Berlin based studio The Medley Institute is found and led by fashion designer Jana Patz. Since 2010 she has developed a constantly growing variety of sculptural but filigree accessories and bags, which she presents at Paris Fashion Week. She finds her inspiration in materials untypical for fashion, such as wood or porcelain. Her main aim is to make these materials correspond to the wearer and the surroundings. That is why – she claims – communication and conversation are the basis for all her work: There will be new ways of reflection and unexpected suggestions for wearable objects, accessories and pieces of jewellery. That is how the design will get to be a stunning single piece in an outfit and there will be a chance of a fusion between body, textile and object. The brand name incorporates these ideas perfectly. Besides the concept, I am very taken by the fundamental clarity and powerful appearance of pieces which are visually very subtle. The latest collection, Fold & Pleat, is a mix of pure and elegant leather bags accompanied by a selection of various accessories shaped by a clear geometric rhythm. A rhythm you can easily tune in to. Photography by Patrick Houi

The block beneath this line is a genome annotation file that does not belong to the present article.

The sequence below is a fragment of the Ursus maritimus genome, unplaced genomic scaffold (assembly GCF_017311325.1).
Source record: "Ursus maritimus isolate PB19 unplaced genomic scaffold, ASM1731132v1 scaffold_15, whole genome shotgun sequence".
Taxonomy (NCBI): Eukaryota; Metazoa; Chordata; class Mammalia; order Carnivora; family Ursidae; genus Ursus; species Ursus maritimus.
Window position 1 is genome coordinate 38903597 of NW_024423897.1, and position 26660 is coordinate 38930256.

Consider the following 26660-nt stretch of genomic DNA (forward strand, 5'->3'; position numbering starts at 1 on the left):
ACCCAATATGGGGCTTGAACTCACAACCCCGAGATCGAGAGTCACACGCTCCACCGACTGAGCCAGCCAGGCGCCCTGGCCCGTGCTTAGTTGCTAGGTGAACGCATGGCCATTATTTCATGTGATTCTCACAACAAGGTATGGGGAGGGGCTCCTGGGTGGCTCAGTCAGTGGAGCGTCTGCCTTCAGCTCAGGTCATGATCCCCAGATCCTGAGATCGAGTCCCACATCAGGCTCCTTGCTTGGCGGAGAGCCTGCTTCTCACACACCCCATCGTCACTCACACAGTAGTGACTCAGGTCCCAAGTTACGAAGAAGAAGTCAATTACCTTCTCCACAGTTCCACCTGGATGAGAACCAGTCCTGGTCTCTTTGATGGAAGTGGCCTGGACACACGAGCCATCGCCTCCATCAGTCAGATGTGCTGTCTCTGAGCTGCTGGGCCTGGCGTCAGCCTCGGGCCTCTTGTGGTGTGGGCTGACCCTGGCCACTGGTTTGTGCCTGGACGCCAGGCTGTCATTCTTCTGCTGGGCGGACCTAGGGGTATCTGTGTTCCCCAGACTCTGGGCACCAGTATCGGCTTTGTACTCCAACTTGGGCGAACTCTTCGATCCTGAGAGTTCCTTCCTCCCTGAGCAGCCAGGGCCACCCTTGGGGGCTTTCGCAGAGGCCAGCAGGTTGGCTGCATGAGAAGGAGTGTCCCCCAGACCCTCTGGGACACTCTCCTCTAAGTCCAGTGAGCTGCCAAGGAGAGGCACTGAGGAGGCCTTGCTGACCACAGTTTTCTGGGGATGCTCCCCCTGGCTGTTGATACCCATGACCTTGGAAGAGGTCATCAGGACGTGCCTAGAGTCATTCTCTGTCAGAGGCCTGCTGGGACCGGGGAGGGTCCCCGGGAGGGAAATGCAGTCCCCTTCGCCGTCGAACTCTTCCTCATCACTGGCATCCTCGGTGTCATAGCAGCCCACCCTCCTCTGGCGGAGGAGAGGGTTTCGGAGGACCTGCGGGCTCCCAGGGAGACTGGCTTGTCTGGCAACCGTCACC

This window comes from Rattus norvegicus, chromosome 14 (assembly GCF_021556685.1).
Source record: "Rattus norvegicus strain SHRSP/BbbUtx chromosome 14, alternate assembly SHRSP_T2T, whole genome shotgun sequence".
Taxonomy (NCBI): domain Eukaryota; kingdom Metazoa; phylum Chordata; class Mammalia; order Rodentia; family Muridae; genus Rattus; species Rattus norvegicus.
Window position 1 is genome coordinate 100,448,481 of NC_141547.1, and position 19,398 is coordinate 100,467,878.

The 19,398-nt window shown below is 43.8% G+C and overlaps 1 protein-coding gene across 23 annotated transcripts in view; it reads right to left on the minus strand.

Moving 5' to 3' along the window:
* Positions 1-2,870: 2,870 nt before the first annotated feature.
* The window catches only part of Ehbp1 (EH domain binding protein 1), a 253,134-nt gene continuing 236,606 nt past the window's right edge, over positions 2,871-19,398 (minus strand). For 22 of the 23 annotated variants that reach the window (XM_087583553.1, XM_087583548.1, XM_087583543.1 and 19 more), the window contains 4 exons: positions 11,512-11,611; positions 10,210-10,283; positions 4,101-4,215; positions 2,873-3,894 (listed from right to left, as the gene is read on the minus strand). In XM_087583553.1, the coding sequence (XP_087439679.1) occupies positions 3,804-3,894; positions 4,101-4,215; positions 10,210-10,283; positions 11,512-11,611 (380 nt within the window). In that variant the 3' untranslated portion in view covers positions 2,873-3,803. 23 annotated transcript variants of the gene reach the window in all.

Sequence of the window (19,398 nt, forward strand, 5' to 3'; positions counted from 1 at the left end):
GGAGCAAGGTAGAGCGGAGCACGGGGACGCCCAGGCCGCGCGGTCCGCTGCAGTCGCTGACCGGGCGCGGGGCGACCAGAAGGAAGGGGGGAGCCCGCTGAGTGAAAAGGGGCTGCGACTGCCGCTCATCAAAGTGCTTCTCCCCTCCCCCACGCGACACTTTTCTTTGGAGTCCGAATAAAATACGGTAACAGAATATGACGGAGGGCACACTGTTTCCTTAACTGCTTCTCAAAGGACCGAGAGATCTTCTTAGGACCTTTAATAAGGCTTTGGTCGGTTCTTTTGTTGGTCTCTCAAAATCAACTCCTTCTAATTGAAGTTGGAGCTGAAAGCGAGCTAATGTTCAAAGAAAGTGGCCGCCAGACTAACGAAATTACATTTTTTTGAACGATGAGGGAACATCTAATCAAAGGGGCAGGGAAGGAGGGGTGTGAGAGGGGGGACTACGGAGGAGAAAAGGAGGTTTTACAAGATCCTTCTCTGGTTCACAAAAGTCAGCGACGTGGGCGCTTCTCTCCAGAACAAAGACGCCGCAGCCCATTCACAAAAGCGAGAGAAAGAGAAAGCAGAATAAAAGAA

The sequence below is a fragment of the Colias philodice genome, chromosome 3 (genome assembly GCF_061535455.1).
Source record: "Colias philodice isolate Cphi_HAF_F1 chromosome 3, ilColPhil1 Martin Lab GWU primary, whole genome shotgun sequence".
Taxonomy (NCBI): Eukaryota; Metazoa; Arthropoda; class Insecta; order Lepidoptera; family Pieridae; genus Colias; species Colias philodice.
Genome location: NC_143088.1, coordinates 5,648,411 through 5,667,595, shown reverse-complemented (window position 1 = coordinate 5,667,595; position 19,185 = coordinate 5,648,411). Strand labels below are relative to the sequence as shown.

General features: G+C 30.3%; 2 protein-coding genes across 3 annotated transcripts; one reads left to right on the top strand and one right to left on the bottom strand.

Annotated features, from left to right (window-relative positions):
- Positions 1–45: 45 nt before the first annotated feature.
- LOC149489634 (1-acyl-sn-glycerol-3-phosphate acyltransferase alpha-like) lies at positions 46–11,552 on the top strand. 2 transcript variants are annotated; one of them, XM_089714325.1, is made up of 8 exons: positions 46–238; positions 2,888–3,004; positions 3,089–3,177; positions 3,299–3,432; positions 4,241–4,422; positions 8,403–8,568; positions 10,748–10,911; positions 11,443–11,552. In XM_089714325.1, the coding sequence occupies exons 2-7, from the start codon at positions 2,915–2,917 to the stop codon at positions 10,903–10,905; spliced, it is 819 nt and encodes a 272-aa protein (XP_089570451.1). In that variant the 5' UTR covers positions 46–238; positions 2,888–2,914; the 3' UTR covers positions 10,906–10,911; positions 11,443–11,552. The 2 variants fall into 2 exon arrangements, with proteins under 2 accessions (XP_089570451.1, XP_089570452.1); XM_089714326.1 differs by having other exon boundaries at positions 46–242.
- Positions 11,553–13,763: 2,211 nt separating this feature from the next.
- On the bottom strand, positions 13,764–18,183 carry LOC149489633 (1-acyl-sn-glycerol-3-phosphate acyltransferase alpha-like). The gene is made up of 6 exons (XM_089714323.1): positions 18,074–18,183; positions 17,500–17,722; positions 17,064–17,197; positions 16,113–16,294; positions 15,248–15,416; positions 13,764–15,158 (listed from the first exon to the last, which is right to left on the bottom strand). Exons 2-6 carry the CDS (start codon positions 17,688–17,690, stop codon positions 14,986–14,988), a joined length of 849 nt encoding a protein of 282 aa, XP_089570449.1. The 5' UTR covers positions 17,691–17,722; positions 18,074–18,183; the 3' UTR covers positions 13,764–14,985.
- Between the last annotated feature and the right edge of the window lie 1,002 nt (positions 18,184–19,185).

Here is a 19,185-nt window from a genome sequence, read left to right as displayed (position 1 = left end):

Some things are so ubiquitous around the internet that they just get taken for granted, even – or especially – in the design world, which is a small one indeed. So let’s set that aside for a moment and talk about Garance Doré‘s fashion illustrations. I’m not a fashionista particularly, but I do enjoy fashion design, and to me Ms. Doré’s work has always brought an extra dose of fun to that world. The line work is simple and direct, and the use of color is always limited, usually with a pop of bright tones, just enough to give it life and movement. The story of her persuit of illustration as a career is also an interesting read – her writing style is humorous, open and lighthearted, even when looking back at difficult patches, and that is always inspiring.